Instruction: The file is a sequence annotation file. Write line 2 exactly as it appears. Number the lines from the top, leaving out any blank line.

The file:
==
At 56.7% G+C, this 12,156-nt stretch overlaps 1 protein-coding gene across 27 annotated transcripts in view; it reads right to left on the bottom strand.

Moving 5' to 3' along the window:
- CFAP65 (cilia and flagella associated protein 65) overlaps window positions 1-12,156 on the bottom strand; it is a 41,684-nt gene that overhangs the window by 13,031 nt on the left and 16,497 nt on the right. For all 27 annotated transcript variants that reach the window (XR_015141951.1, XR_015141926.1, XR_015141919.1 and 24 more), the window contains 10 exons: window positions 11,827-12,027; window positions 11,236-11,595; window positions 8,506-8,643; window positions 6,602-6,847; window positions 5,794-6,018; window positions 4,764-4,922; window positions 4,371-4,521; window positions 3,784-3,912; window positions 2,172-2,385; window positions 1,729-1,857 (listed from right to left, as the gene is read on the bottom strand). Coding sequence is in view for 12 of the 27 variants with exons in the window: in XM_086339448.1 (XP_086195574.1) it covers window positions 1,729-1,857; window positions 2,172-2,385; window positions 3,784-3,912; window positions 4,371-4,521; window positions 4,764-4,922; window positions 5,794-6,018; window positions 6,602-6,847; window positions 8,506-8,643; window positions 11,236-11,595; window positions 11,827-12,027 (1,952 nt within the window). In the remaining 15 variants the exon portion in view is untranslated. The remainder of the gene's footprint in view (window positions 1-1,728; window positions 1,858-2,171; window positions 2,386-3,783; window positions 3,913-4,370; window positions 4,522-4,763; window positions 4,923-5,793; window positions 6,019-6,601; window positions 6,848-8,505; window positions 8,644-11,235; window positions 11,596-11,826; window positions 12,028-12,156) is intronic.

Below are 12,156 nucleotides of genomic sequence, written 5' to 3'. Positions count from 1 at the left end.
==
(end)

Moving 5' to 3' along the window: